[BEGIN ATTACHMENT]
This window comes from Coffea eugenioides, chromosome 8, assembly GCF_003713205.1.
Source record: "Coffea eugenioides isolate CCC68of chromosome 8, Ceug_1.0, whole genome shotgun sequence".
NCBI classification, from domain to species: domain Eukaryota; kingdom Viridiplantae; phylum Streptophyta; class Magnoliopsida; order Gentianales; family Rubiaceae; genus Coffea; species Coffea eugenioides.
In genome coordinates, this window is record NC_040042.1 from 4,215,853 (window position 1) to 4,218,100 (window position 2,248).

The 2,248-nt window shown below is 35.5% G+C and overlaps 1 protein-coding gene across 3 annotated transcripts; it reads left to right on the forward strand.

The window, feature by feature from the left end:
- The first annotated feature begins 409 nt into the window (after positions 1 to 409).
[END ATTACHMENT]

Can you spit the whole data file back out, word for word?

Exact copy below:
This window comes from Coffea eugenioides, chromosome 8, assembly GCF_003713205.1.
Source record: "Coffea eugenioides isolate CCC68of chromosome 8, Ceug_1.0, whole genome shotgun sequence".
NCBI classification, from domain to species: domain Eukaryota; kingdom Viridiplantae; phylum Streptophyta; class Magnoliopsida; order Gentianales; family Rubiaceae; genus Coffea; species Coffea eugenioides.
In genome coordinates, this window is record NC_040042.1 from 4,215,853 (window position 1) to 4,218,100 (window position 2,248).

The 2,248-nt window shown below is 35.5% G+C and overlaps 1 protein-coding gene across 3 annotated transcripts; it reads left to right on the forward strand.

The window, feature by feature from the left end:
- The first annotated feature begins 409 nt into the window (after positions 1 to 409).